Become a digitalPLUS subscriber. 99¢ for 4 weeks.
News Opinion

Speed cameras: A shameless government money grab

It is staggering to learn that over $13 million in revenue has been collected by the Maryland in the short time speed cameras have been installed along construction zones on I-95 and I-895. This is nothing more than a greedy money grab that denies most people any due process or ability to contest their citations. Who can take a day off from work to fight a $40 ticket? Most people will just mail in their fine and chalk the incident up as another good reason to consider leaving Maryland.

On retiring this past spring, I took the entire summer off and motorcycled to Alaska and the far Western states. During this trip, I didn't encounter a single unmanned photo radar or red-light camera. In most states I also observed many motorcyclists riding without a helmet. Although I consider this behavior to be the height of folly, I couldn't help but be envious of the degree of freedom their states allowed.

I don't know what we've done to deserve the treatment we receive from our current state legislators, but it's clear that we are considered nothing more than lowly vassals who need protection from ourselves. It seems almost all our actions are monitored, regulated, observed, measured and assessed — then we are fined when we deviate the slightest from the standard. It makes a mockery of our motto as the "Free State."

One of the first jurisdictions to incorporate red-light cameras and radar, the city of Phoenix, Ariz., discontinued their use when most of its citizens complained of the constant badgering and unfair nature of the practice. I call on our current legislators to do the same.

Kenneth Packard, Bel Air

Copyright © 2014, The Baltimore Sun
Related Content
  • Cameras and corruption
    Cameras and corruption

    I have followed The Sun's investigation of Baltimore's speed and red light cameras from the beginning and believe a desire for a back door tax is what is driving Baltimore's concern and not protecting the poor innocent school children they claim when defending the constitutionality of such laws...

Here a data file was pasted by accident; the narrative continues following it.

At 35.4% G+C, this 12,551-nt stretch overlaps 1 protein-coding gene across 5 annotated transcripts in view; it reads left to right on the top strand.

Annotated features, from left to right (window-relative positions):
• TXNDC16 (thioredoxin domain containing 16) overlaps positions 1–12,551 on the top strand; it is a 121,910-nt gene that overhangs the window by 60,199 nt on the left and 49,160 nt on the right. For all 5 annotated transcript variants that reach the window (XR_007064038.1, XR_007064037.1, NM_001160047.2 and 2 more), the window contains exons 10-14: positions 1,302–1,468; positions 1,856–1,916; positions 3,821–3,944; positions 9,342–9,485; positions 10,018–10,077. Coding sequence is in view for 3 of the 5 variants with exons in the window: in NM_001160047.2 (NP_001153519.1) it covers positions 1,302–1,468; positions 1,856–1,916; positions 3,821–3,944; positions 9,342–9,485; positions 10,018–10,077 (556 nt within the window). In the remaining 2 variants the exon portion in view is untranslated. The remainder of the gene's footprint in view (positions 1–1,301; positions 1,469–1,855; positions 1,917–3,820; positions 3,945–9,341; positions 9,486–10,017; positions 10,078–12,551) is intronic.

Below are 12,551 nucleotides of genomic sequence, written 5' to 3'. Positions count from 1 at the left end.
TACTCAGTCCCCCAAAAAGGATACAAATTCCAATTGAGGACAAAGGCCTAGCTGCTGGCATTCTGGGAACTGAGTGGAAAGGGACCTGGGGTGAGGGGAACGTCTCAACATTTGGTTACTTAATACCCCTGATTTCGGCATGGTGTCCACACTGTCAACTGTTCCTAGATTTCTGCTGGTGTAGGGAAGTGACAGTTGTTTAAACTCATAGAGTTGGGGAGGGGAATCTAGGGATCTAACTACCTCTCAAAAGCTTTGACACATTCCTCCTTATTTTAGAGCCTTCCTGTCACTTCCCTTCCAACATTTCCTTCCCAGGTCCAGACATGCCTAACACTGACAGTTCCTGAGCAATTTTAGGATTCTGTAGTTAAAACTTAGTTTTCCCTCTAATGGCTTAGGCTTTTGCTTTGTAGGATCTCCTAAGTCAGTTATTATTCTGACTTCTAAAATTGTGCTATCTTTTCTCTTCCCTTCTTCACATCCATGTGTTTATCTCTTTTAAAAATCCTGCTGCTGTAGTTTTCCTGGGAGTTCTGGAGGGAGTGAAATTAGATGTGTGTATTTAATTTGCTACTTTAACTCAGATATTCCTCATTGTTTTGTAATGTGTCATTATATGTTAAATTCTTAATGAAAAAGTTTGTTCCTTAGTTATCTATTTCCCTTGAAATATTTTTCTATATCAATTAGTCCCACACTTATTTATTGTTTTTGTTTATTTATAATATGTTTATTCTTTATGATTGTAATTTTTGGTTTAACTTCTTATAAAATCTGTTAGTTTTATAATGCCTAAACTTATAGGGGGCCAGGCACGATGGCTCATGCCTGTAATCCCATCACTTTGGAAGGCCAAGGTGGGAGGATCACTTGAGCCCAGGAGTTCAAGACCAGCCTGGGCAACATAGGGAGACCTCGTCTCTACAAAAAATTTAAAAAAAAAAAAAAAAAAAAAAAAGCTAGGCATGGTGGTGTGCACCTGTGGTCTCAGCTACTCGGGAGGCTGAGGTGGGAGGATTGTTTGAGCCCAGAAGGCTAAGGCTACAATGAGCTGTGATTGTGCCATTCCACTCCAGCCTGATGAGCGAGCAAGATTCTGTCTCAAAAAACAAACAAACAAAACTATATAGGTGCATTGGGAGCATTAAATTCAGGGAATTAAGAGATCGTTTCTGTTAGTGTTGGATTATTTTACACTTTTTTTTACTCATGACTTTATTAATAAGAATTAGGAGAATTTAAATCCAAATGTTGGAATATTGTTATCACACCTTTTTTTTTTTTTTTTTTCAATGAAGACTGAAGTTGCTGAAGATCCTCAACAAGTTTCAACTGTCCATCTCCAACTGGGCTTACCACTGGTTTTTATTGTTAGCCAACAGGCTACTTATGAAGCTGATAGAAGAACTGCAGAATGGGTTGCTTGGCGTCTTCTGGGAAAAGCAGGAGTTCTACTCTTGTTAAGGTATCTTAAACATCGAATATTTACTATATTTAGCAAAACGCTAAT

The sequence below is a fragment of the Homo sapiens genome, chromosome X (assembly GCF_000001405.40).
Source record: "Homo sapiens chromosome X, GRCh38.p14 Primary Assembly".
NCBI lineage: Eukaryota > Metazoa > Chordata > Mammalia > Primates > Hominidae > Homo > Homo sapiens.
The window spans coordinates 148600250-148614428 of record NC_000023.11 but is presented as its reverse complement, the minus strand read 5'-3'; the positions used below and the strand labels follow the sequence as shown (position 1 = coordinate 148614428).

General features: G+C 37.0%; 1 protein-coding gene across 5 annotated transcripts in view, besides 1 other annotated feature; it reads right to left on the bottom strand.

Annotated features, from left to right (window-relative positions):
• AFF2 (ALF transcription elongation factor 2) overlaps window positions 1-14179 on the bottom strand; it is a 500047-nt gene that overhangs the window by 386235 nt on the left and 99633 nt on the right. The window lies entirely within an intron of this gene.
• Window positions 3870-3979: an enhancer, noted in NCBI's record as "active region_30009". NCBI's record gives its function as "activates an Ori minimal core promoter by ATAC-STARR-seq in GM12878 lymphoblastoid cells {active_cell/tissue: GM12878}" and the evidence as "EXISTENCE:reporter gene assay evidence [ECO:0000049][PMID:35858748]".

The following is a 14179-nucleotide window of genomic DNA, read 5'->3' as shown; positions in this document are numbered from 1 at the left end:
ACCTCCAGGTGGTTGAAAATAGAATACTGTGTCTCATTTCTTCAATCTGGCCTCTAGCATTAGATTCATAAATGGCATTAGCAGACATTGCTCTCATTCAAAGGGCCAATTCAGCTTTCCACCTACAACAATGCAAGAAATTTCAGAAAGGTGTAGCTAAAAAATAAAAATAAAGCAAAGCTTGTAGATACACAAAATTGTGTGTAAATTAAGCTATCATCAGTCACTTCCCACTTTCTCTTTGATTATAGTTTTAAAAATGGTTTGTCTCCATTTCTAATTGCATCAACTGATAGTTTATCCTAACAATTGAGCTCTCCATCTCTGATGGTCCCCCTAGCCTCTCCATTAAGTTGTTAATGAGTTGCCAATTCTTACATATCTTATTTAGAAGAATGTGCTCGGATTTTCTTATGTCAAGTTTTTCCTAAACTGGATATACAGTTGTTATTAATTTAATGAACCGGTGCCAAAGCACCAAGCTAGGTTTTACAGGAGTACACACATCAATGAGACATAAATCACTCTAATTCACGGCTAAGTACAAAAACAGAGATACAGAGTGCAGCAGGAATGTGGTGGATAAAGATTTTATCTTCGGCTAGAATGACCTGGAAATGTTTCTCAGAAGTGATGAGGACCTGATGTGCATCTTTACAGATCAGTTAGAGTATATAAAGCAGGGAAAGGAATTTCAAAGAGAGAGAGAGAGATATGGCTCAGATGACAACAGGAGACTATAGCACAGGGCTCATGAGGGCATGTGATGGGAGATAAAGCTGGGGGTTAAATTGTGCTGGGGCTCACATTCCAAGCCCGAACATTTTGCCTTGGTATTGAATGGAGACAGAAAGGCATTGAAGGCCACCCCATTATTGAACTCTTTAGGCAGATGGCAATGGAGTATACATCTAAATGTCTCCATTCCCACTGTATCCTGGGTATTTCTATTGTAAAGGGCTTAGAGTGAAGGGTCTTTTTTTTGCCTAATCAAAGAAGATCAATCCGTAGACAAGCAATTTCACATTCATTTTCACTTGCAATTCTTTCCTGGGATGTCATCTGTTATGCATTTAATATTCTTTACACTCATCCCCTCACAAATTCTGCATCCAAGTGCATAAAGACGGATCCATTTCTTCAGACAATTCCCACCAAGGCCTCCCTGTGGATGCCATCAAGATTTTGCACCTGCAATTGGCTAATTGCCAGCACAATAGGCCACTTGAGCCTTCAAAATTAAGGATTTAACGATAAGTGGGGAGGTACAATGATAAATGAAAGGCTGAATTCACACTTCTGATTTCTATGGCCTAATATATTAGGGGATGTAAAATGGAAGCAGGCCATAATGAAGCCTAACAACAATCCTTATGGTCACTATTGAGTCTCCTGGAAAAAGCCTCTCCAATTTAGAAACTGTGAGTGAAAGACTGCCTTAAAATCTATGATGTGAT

• Get a move on: Local speed limits are too low [Letter]
    Get a move on: Local speed limits are too low [Letter]

    Congratulations to Howard County for trying to figure out sensible speed limits ("Are Howard County's speed limits too low?" Aug. 5).

  • Smaller is better
    Smaller is better

    A Baltimore City Council investigative committee looking into the city's problem-plagued speed- and red light-camera program has discovered what should have been obvious all along: That the now suspended system was far too big to be managed efficiently, that it was set up too quickly by the...

  • The surreal comedy of Baltimore's speed cameras [Letter]
    The surreal comedy of Baltimore's speed cameras [Letter]

    I really wish I was in the speed camera consulting business in Baltimore right now, as I could make a killing ("City takes step toward new speed camera program Feb. 5). Why is this whole speed camera debacle turning into such a surreal comedy? One answer might be that there is such a total...

  • City speed camera saga gets stranger by the day [Letter]
    City speed camera saga gets stranger by the day [Letter]

    A national firm is not qualified to complete a simple engineering study of the city's speed cameras ("Mayor says audit firm was 'not sufficiently qualified,'" Jan. 29).

  • Failure all around
    Failure all around
  • Comedy Central at City Hall [Letter]
    Comedy Central at City Hall [Letter]

    Baltimore's mayor hides a report highly critical of the city's red-light and speed camera program, claiming that the vendor, whom she hired yet again, was somehow incompetent ("Mayor says audit firm was 'not sufficiently qualified,'" Jan. 29).

  • Why rehire the unqualified? [Letter]
    Why rehire the unqualified? [Letter]

    Regarding the URS Corp.'s red light and speed camera audit and their subsequent rehiring, "somebody's got some 'splaining to do" ("Mayor says audit firm was 'not sufficiently qualified,'" Jan. 29).

Comments
Loading